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Fwd: [oshug] OSHUG 55 - FPGA projects past, planned and possible, Thursday 16th February.

To relate it back to *BSD, I'll be giving a short talk on using pkgsrc
which by the time of this event should have grown support for generating
packages for the IceStorm toolchain family.

This is my 5th attempt at sending this emails as it turns out the NetBSD
list managers rejects anything with UTF-8 in.

---------- Forwarded message ----------
From: Andrew Back <>
Date: 19 January 2017 at 09:20
Subject: [oshug] OSHUG 55 - FPGA projects past, planned and possible,
Thursday 16th February.
To: "" <>


Registration is now open for the February meeting, details of which can
be found below.

We also still have space for 1 or 2 more short talks of 10-15 minutes,
so if you have an idea for a talk, get in touch!




Event #55 - FPGA projects past, planned and possible

On the 16 February 2017, 18:00 - 20:00 at BCS London, 1st Floor, The
Davidson Building, 5 Southampton Street, London, WC2E 7HA.


The fifty-fifth meeting will feature a series of shorter talks that
explore past, planned and possible projects which use FPGAs.

- FPGA Projects - What would I build and why would I want to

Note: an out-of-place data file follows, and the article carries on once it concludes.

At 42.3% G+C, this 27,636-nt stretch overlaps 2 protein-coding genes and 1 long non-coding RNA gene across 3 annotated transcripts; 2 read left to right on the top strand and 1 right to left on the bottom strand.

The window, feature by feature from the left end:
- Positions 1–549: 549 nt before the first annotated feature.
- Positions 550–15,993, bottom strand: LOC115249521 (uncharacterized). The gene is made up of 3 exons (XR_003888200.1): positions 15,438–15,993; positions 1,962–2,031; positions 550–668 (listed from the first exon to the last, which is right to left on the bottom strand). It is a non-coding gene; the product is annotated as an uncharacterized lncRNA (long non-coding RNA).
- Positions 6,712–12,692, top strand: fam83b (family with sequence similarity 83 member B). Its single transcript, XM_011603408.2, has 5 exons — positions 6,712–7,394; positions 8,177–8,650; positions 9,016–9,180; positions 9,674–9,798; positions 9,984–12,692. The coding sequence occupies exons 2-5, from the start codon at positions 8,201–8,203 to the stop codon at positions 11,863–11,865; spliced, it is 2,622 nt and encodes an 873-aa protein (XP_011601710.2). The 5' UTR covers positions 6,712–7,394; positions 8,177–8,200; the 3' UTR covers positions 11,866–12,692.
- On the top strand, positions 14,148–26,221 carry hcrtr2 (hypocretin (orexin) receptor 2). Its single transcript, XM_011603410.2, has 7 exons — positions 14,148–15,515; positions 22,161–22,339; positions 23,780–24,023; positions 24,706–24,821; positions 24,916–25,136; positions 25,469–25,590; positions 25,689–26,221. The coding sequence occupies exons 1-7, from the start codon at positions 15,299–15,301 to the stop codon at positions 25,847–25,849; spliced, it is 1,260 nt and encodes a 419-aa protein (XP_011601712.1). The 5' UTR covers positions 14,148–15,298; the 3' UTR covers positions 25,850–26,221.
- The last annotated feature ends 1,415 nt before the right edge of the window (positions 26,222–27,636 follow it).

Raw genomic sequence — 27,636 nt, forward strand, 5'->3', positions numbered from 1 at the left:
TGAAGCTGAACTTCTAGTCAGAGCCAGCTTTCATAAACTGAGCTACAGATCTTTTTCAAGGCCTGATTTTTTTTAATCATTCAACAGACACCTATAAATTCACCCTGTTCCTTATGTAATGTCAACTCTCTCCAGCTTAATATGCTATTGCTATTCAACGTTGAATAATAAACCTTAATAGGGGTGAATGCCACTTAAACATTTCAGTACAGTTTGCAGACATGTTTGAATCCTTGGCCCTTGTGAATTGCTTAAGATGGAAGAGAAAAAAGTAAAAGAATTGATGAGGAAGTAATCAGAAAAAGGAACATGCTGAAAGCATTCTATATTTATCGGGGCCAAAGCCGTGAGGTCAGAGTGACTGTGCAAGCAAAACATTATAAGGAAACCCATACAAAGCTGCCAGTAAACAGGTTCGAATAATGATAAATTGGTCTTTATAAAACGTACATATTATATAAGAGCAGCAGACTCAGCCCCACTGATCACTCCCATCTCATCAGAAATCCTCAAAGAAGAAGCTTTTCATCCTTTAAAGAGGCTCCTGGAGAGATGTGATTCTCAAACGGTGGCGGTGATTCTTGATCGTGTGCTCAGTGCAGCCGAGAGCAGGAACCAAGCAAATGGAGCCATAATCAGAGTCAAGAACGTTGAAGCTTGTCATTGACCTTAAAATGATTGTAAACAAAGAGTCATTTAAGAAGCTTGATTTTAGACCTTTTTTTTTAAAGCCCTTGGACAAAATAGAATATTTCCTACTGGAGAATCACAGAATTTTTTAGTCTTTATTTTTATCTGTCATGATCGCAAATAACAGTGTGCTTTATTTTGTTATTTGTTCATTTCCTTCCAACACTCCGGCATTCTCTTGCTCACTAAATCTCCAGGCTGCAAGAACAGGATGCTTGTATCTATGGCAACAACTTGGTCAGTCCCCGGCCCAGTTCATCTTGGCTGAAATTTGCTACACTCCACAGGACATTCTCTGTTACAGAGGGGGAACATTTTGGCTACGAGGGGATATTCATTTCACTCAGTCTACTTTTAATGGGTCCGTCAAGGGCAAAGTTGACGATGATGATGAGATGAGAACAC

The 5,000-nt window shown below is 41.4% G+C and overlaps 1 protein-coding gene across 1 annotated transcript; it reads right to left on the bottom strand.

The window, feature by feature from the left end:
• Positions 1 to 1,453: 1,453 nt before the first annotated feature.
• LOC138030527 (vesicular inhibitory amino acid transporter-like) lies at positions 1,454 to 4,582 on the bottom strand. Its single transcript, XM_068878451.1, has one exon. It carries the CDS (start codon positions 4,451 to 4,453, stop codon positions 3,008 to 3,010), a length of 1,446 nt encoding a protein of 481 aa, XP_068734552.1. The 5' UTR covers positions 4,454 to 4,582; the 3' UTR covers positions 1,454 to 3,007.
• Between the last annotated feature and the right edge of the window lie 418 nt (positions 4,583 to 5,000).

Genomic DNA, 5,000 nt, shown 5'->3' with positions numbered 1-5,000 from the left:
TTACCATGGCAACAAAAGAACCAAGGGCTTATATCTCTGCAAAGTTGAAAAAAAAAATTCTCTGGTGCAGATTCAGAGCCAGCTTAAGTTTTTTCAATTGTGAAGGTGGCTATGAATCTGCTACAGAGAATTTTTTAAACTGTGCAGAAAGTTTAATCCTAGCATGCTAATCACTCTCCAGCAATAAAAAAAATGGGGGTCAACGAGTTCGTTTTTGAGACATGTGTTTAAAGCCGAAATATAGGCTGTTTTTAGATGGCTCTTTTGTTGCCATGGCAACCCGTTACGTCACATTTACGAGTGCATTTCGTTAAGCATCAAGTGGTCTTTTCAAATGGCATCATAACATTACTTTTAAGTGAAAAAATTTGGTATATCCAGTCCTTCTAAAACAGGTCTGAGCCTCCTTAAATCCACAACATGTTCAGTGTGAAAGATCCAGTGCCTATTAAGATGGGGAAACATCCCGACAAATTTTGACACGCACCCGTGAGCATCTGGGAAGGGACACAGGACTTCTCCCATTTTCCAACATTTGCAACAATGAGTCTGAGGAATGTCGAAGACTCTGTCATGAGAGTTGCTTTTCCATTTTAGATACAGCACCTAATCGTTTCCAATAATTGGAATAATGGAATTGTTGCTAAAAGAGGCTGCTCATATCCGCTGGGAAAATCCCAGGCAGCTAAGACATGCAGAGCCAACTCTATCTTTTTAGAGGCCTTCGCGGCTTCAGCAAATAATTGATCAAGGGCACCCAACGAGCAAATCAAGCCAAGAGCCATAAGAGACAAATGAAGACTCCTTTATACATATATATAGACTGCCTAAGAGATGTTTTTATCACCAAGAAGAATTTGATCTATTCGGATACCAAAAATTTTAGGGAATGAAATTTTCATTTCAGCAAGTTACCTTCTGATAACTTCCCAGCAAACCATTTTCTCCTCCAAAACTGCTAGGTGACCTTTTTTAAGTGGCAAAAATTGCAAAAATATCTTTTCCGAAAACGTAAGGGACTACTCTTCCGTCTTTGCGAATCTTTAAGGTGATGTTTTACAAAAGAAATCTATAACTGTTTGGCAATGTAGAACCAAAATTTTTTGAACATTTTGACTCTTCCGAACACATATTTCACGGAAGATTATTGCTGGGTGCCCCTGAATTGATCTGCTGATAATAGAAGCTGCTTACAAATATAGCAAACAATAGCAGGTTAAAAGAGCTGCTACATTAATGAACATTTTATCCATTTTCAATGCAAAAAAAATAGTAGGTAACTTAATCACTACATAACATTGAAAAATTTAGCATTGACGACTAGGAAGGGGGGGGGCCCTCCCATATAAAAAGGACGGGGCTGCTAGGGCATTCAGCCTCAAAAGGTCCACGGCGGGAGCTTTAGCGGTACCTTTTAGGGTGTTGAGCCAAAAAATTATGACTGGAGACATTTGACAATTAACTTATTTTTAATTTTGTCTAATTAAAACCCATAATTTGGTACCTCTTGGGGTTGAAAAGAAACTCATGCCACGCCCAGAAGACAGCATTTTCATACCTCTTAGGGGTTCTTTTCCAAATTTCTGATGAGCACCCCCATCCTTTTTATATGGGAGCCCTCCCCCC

PLAs have been interesting ever since the 70s when digital logic often
became complex, consuming unnecessary space and power. Back then the
cost of PLA deployment was high and it has continued to be high until
recently. Now that we have powerful, low cost development platforms and
relatively cheap FPGAs the cost equation has shifted radically.

* Paul Tanner is a consultant, developer and maker in wood, metal,
plastic, electronics and software. His day job is IT-based business
improvement for SMEs. By night he turns energy nut, creating tools to
optimise energy use. Paul graduated in electronics and was responsible
for hardware and software product development and customer services in
several product and service start-ups, switching to consulting in 2000.

- Using FPGAs to solve realtime problems

Microcontrollers a great platform to solve basic control problems in
electronics, with simple motor drivers and sensors readily avaiable and